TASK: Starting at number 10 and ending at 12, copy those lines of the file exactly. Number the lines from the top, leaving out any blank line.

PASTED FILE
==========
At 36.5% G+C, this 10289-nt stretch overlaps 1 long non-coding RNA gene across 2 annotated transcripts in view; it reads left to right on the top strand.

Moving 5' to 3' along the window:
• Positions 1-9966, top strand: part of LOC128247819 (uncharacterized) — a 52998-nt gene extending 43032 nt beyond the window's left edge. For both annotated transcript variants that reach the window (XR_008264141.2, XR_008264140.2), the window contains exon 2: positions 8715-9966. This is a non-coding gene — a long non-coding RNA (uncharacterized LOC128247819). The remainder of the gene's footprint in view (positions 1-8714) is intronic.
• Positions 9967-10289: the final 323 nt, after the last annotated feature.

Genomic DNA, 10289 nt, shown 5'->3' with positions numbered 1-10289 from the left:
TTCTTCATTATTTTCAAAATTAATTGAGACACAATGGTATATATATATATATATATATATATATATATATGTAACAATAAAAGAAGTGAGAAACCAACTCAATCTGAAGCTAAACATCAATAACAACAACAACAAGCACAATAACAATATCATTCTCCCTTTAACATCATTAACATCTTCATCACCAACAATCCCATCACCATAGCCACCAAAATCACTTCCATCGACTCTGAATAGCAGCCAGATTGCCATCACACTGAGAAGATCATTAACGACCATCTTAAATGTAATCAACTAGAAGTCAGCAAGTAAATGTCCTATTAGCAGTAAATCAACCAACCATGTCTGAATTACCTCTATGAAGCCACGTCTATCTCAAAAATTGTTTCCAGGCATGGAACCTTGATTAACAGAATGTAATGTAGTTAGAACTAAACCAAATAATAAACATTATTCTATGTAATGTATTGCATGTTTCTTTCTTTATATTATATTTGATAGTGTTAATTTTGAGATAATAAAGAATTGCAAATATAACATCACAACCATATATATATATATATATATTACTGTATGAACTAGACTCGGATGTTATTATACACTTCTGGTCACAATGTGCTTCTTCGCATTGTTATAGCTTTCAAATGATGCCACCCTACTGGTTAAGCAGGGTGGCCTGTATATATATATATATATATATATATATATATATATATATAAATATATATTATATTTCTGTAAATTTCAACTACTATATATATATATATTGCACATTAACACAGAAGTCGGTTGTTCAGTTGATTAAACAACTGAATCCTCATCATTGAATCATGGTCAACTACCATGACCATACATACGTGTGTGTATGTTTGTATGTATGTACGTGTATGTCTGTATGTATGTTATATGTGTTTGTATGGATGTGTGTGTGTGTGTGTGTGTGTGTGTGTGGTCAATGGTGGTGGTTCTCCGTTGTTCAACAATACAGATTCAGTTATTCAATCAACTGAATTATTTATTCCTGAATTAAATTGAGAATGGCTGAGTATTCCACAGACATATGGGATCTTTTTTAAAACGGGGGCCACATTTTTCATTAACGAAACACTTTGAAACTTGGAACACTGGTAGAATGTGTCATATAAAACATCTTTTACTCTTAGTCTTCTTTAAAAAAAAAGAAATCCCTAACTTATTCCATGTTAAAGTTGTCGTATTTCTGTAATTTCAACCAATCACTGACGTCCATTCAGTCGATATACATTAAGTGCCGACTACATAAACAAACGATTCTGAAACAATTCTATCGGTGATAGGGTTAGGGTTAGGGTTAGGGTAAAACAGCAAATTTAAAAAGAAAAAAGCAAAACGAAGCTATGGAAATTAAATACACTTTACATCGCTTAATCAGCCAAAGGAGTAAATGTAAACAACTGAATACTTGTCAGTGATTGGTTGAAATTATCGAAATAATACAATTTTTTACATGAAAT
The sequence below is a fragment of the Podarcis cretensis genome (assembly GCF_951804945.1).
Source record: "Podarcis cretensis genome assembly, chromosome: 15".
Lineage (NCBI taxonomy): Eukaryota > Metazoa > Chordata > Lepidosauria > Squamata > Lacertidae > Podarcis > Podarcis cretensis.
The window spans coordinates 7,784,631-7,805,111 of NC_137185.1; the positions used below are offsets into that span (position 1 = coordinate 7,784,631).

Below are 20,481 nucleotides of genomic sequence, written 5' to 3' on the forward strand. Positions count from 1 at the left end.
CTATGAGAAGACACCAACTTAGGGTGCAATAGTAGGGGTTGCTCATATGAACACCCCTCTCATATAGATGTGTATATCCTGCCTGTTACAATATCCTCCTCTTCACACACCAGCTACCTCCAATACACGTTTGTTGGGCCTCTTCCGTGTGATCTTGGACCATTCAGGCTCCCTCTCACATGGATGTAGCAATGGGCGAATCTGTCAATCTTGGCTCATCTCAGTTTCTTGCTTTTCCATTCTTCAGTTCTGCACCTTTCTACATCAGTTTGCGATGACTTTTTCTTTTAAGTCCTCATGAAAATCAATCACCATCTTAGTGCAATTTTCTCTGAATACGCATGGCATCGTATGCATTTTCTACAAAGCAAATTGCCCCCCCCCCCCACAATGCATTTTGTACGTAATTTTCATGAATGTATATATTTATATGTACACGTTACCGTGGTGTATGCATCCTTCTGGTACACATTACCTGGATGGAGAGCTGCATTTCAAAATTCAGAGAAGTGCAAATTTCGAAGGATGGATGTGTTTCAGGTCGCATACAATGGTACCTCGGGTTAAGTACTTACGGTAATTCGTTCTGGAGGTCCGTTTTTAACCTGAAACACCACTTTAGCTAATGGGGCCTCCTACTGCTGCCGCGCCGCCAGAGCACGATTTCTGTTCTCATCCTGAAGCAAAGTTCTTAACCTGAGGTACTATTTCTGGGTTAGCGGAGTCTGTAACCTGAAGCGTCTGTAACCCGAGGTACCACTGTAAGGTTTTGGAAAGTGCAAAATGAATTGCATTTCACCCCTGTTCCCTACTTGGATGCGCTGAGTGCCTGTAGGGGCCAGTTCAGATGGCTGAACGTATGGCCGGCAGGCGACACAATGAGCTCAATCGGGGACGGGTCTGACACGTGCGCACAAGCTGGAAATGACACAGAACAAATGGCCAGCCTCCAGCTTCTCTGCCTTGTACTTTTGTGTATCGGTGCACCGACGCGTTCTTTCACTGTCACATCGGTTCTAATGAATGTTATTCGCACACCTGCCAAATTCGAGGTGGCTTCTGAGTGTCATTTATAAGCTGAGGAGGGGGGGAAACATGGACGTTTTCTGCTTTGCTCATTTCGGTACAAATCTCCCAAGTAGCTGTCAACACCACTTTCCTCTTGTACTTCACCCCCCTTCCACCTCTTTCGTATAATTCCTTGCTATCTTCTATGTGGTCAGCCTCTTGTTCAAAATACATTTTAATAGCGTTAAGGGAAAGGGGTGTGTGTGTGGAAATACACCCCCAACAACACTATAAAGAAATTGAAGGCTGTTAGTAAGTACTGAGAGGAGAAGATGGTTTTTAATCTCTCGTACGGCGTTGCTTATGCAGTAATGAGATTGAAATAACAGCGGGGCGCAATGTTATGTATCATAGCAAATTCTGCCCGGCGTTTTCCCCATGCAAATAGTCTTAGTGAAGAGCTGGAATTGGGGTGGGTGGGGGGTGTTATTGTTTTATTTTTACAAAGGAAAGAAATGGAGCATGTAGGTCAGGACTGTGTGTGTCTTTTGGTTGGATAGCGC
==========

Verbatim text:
The window spans coordinates 7,784,631-7,805,111 of NC_137185.1; the positions used below are offsets into that span (position 1 = coordinate 7,784,631).

Below are 20,481 nucleotides of genomic sequence, written 5' to 3' on the forward strand. Positions count from 1 at the left end.
CTATGAGAAGACACCAACTTAGGGTGCAATAGTAGGGGTTGCTCATATGAACACCCCTCTCATATAGATGTGTATATCCTGCCTGTTACAATATCCTCCTCTTCACACACCAGCTACCTCCAATACACGTTTGTTGGGCCTCTTCCGTGTGATCTTGGACCATTCAGGCTCCCTCTCACATGGATGTAGCAATGGGCGAATCTGTCAATCTTGGCTCATCTCAGTTTCTTGCTTTTCCATTCTTCAGTTCTGCACCTTTCTACATCAGTTTGCGATGACTTTTTCTTTTAAGTCCTCATGAAAATCAATCACCATCTTAGTGCAATTTTCTCTGAATACGCATGGCATCGTATGCATTTTCTACAAAGCAAATTGCCCCCCCCCCCCACAATGCATTTTGTACGTAATTTTCATGAATGTATATATTTATATGTACACGTTACCGTGGTGTATGCATCCTTCTGGTACACATTACCTGGATGGAGAGCTGCATTTCAAAATTCAGAGAAGTGCAAATTTCGAAGGATGGATGTGTTTCAGGTCGCATACAATGGTACCTCGGGTTAAGTACTTACGGTAATTCGTTCTGGAGGTCCGTTTTTAACCTGAAACACCACTTTAGCTAATGGGGCCTCCTACTGCTGCCGCGCCGCCAGAGCACGATTTCTGTTCTCATCCTGAAGCAAAGTTCTTAACCTGAGGTACTATTTCTGGGTTAGCGGAGTCTGTAACCTGAAGCGTCTGTAACCCGAGGTACCACTGTAAGGTTTTGGAAAGTGCAAAATGAATTGCATTTCACCCCTGTTCCCTACTTGGATGCGCTGAGTGCCTGTAGGGGCCAGTTCAGATGGCTGAACGTATGGCCGGCAGGCGACACAATGAGCTCAATCGGGGACGGGTCTGACACGTGCGCACAAGCTGGAAATGACACAGAACAAATGGCCAGCCTCCAGCTTCTCTGCCTTGTACTTTTGTGTATCGGTGCACCGACGCGTTCTTTCACTGTCACATCGGTTCTAATGAATGTTATTCGCACACCTGCCAAATTCGAGGTGGCTTCTGAGTGTCATTTATAAGCTGAGGAGGGGGGGAAACATGGACGTTTTCTGCTTTGCTCATTTCGGTACAAATCTCCCAAGTAGCTGTCAACACCACTTTCCTCTTGTACTTCACCCCCCTTCCACCTCTTTCGTATAATTCCTTGCTATCTTCTATGTGGTCAGCCTCTTGTTCAAAATACATTTTAATAGCGTTAAGGGAAAGGGGTGTGTGTGTGGAAATACACCCCCAACAACACTATAAAGAAATTGAAGGCTGTTAGTAAGTACTGAGAGGAGAAGATGGTTTTTAATCTCTCGTACGGCGTTGCTTATGCAGTAATGAGATTGAAATAACAGCGGGGCGCAATGTTATGTATCATAGCAAATTCTGCCCGGCGTTTTCCCCATGCAAATAGTCTTAGTGAAGAGCTGGAATTGGGGTGGGTGGGGGGTGTTATTGTTTTATTTTTACAAAGGAAAGAAATGGAGCATGTAGGTCAGGACTGTGTGTGTCTTTTGGTTGGATAGCGC